T HERE was once a kind man whose name was Oliver Goldsmith. He wrote many delightful books, some of which you will read when you are older.
He had a gentle heart. He was always ready to help others and to share with them anything that he had. He gave away so much to the poor that he was always poor himself.
He was sometimes called Doctor Goldsmith; for he had studied to be a physician.
One day a poor woman asked Doctor Goldsmith to go and see her husband, who was sick and could not eat.
Goldsmith did so. He found that the family was in great need. The man had not had work for a long time. He was not sick, but in distress; and, as for eating, there was no food in the house.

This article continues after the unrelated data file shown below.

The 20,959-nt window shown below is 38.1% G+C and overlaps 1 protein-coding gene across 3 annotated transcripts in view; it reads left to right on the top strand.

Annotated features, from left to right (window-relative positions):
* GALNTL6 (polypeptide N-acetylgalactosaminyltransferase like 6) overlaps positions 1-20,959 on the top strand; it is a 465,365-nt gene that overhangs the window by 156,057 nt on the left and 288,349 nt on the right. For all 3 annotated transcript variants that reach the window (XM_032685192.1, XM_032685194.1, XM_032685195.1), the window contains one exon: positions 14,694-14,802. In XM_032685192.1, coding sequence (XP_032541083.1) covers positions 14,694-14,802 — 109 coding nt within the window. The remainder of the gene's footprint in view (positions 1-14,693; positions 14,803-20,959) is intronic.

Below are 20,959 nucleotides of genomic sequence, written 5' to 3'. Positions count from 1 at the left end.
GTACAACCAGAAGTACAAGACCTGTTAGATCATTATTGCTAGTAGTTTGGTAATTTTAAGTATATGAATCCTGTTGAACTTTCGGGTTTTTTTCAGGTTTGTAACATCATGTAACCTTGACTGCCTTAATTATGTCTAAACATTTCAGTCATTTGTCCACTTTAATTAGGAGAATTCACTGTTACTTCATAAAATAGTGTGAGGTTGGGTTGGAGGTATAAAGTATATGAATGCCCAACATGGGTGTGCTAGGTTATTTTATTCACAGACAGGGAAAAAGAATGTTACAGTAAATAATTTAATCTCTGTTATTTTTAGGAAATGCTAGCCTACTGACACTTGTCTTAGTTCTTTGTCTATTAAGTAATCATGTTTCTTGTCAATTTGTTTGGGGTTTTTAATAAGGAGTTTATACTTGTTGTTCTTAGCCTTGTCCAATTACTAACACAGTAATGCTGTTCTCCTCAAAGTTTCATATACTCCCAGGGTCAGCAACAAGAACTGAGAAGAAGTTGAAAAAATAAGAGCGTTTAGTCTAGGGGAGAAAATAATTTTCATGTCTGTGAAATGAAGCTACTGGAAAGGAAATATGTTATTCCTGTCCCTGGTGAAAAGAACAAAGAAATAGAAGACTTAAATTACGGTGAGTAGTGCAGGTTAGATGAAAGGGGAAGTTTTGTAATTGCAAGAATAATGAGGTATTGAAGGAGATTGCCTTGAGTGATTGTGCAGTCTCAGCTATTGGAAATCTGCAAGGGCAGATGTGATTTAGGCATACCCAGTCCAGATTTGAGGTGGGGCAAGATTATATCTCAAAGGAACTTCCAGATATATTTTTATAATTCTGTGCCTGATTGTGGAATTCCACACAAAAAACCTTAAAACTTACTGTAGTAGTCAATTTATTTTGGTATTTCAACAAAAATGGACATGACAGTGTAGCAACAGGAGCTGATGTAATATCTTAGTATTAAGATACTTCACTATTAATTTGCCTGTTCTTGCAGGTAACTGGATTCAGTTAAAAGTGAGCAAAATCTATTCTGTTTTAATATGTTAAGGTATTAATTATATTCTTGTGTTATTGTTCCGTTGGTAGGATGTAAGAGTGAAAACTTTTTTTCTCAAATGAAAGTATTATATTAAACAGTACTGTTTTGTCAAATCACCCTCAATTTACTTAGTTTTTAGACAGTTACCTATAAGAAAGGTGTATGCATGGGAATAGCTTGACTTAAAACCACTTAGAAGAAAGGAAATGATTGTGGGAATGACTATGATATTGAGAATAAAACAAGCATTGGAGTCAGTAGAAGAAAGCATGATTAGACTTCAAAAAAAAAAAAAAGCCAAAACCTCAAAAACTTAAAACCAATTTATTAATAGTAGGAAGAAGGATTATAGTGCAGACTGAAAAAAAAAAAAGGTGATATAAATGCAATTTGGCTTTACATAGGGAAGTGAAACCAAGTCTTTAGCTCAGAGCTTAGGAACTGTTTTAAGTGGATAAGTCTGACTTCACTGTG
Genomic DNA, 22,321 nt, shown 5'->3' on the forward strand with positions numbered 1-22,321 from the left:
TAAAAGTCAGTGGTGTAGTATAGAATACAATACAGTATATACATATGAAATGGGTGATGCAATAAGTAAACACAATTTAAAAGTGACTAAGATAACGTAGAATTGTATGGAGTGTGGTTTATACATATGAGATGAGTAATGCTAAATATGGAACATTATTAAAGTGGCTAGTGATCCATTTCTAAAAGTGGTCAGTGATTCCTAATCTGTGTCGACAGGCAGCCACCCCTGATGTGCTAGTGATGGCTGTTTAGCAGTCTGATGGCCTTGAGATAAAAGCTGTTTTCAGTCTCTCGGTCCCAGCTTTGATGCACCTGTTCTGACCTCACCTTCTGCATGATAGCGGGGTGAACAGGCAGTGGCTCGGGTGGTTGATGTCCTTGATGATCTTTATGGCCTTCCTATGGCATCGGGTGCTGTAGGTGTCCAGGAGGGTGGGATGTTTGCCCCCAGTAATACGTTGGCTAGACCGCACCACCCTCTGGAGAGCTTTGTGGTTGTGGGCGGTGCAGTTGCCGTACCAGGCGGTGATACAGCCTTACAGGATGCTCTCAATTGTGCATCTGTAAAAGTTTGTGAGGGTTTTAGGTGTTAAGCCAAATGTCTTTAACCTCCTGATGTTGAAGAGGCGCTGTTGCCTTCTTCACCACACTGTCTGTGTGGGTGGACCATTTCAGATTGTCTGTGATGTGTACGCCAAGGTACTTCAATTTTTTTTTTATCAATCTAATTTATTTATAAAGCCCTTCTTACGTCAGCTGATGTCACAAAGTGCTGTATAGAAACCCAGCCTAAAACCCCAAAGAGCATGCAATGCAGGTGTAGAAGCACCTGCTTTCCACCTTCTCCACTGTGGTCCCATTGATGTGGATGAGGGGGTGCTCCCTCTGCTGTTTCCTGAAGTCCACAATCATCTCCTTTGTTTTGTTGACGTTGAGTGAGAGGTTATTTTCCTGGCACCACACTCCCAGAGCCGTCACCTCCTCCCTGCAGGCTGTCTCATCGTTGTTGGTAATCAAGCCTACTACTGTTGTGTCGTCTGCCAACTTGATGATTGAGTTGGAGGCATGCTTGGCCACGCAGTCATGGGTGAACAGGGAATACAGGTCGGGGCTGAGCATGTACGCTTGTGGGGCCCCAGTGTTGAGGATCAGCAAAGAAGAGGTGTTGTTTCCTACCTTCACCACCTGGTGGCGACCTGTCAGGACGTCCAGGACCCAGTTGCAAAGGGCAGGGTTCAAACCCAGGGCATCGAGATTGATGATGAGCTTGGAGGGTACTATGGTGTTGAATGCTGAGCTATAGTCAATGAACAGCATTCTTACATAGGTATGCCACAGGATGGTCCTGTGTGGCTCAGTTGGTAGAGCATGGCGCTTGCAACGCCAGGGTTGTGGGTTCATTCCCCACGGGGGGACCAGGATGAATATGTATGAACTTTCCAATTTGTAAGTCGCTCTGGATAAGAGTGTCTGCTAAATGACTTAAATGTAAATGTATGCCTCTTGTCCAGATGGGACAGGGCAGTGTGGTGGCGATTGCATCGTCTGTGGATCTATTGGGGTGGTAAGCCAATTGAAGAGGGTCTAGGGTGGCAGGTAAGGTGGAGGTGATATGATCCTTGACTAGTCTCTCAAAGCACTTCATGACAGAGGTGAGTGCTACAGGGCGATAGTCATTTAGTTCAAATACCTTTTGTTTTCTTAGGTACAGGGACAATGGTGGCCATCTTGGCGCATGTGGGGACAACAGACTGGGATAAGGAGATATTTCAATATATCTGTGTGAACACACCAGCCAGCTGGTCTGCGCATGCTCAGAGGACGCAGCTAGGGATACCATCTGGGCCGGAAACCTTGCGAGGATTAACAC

"Call at my room this evening," said Goldsmith to the woman, "and I will give you some medicine for your husband."
In the evening the woman called. Goldsmith gave her a little paper box that was very heavy.
"Here is the medicine," he said. "Use it faithfully, and I think it will do your husband a great deal of good. But don't open the box until you reach home."
"What are the directions for taking it?" asked the woman.
"You will find them inside of the box," he answered.
When the woman reached her home, she sat down by her husband's side, and they opened the box. What do you think they found in it?
It was full of pieces of money. And on the top were the
"TO BE TAKEN AS OFTEN AS NECESSITY REQUIRES."
Goldsmith had given them all the ready money that he had.